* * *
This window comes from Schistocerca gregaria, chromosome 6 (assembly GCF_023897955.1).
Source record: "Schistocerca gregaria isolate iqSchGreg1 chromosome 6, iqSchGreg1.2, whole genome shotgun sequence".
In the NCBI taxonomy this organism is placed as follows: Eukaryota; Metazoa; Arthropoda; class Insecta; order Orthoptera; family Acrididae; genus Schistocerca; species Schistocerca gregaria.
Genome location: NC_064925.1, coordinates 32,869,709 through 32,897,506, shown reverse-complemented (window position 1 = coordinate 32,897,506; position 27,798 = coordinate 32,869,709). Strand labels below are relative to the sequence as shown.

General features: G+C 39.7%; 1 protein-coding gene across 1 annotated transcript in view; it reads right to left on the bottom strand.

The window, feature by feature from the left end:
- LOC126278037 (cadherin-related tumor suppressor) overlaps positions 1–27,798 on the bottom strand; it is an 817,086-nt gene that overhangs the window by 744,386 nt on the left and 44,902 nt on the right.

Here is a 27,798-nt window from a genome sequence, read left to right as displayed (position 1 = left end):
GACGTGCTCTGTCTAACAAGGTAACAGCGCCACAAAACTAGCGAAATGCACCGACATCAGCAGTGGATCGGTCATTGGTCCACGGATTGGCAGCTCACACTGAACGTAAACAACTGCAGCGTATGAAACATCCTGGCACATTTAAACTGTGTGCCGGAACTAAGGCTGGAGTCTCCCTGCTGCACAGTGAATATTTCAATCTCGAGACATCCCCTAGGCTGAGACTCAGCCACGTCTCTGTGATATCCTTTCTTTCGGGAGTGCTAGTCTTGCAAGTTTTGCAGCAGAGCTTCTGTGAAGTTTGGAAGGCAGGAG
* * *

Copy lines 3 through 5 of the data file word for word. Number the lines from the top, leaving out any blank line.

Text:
In the NCBI taxonomy this organism is placed as follows: Eukaryota; Metazoa; Arthropoda; class Insecta; order Orthoptera; family Acrididae; genus Schistocerca; species Schistocerca gregaria.
Genome location: NC_064925.1, coordinates 32,869,709 through 32,897,506, shown reverse-complemented (window position 1 = coordinate 32,897,506; position 27,798 = coordinate 32,869,709). Strand labels below are relative to the sequence as shown.

General features: G+C 39.7%; 1 protein-coding gene across 1 annotated transcript in view; it reads right to left on the bottom strand.